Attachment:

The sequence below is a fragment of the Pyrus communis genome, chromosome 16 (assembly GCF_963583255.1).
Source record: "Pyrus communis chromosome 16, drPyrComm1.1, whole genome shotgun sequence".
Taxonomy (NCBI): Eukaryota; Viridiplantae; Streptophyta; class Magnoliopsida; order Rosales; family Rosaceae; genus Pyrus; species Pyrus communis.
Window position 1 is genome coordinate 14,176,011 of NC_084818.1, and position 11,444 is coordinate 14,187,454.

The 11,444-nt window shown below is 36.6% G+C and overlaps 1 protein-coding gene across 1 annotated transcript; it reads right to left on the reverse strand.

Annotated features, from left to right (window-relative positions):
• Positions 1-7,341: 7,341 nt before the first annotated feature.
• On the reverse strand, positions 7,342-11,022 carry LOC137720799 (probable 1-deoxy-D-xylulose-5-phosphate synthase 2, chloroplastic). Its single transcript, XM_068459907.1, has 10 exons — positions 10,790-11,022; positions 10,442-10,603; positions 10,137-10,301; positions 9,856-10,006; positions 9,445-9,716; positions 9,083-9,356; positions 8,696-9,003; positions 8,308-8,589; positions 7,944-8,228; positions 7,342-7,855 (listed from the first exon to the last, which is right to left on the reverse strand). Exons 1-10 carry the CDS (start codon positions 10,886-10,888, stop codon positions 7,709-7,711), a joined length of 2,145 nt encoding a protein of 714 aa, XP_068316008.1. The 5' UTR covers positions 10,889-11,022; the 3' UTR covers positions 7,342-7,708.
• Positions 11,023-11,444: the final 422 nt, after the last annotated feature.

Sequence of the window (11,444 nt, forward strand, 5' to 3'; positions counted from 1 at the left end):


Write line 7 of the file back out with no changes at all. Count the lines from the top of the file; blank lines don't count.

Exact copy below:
• Positions 1-7,341: 7,341 nt before the first annotated feature.